Pricing strategies can be challenging. There are two broad strategies. Market-skimming pricing (price skimming) means setting a high price for a new product to skim maximum revenues layer by layer from the segments willing to pay the high price, the company makes fewer but more profitable sales. Market-penetration pricing means setting a low price for a new product to attract a large number of buyers and a large market share.
There are five product mix pricing situations.
- Product line pricing: setting the price steps between various products in a product line based on cost differences between the products, customer evaluations of different features and competitor’s prices.
- Optional product pricing: the pricing of optional or accessory products along with a main product.
- Captive product pricing: setting a price for products that must be used along with a main product.
- By–product pricing: setting a price for by-products to make the main product’s price more competitive.
- Product bundle pricing: combining several products and offering the bundle at a reduced price.
There are also seven price adjustment strategies that can be used.
- Discount: a straight reduction in price on purchases during a stated period of time or of larger quantities. Allowance is promotional money paid by manufacturers to retailers in return for an agreement to feature the manufacturer’s products in some way.
- Segmented pricing: selling a product or service at two or more prices, where the difference in prices is not based on costs. Customer-segment pricing involves different types of customers paying different pricing. Product-form pricing involves different prices for different versions of the same product. Location-based pricing involves different prices for different locations, while time-based pricing involves different prices for different moments in time.
- Psychological pricing: pricing that considers the psychology of prices, not simply the economics, the price says something about the product. Reference prices are prices that buyers carry in their minds and refer to when they look at a given product.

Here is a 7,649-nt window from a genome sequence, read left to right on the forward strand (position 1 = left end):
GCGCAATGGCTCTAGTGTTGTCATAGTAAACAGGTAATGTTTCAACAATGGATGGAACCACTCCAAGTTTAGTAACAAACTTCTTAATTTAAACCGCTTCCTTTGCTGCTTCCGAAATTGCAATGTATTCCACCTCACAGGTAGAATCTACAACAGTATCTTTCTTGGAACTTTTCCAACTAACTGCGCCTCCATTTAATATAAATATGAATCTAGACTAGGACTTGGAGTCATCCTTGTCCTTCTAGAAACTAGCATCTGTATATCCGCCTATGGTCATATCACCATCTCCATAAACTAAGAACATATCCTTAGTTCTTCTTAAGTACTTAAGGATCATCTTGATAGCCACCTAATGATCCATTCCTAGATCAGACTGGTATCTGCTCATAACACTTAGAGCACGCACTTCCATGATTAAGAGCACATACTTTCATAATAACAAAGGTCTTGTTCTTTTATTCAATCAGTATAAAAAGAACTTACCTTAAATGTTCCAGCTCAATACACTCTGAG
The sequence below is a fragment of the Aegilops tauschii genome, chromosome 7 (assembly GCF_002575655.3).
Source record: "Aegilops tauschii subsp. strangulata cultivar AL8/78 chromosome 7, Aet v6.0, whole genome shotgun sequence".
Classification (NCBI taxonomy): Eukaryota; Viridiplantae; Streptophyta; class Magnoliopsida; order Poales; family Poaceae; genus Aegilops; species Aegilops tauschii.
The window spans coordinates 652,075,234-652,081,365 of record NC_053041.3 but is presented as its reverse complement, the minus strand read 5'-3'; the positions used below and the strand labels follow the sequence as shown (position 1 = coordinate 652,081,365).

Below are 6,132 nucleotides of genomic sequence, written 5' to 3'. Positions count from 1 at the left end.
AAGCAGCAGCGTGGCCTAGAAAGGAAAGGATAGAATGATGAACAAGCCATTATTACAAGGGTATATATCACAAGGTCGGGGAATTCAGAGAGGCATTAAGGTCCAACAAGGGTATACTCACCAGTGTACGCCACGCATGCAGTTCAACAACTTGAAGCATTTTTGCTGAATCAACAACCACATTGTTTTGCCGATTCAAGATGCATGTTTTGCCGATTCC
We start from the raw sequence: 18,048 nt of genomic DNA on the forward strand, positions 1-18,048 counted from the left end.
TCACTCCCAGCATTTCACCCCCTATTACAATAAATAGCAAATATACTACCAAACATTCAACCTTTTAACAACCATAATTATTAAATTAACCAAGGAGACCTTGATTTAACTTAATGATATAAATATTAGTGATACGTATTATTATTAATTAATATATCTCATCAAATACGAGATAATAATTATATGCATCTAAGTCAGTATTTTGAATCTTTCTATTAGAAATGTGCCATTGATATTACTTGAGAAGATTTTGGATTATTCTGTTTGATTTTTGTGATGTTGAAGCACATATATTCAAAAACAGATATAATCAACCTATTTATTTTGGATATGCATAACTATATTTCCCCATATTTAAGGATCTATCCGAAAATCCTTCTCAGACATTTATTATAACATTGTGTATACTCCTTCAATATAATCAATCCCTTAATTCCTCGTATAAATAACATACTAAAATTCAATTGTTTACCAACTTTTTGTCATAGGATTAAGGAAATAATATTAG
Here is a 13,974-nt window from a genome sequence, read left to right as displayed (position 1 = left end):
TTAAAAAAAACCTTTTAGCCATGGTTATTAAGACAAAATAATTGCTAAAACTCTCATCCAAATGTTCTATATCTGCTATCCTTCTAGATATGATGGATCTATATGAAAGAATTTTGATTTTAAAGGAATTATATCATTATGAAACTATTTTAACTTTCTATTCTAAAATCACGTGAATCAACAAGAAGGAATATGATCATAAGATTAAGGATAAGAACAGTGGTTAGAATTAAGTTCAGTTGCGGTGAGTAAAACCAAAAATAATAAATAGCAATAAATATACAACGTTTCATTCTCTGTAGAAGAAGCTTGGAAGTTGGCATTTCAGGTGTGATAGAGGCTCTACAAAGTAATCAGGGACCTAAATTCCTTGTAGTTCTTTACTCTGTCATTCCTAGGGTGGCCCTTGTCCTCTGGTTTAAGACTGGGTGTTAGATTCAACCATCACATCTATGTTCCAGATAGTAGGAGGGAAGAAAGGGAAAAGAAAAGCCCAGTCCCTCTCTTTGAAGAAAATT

- Promotional pricing: temporarily pricing products below the list price, and sometimes even below cost, to increase short-run sales.
- Geographical pricing: setting prices for customers located in different parts of the country or world. This can be FOB-origin pricing: a geographical pricing strategy in which goods are placed free on board a carrier, the customer pays the freight from the factory to the destination. Uniform-delivered pricing: a geographical pricing strategy in which the company charges the same price plus freight to all customers, regardless of their location. Zone pricing: the company sets up two or more zones. All customers within a zone pay the same total price, the more distant the zone, the higher the price. Base-point pricing: a pricing strategy in which the seller designates some city as a base point and charges all customers the freight cost from that city to the customer. Freight-absorption pricing is a strategy in which the seller absorbs all or part of the freight charges to get the desired business.
- Dynamic pricing means adjusting pricing continually to meet the characteristics and needs of individual customers and situations.
- International pricing: charging different pricing for customers in different countries.
After setting prices, there are often situations in which companies need to change their prices. Sometimes, the company finds it desirable to initiate price cuts, for instance when demand is falling, or price increases to improve profits. Consumers can react differently to changes in prices, as well as competitors. When competitors change prices first, the firm has to respond. There are as many as four responses, namely: the firm can reduce its price, maintain its price but raise the perceived value of the product, improve the quality and increase the price or launch a low-price fighter brand to compete with the price change.
There is legislation surrounding price fixing (talking to competitors to set prices), which is illegal. Predatory pricing (selling below costs to punish competitor) is also prohibited. Many countries also try to prevent unfair price discrimination and deceptive pricing.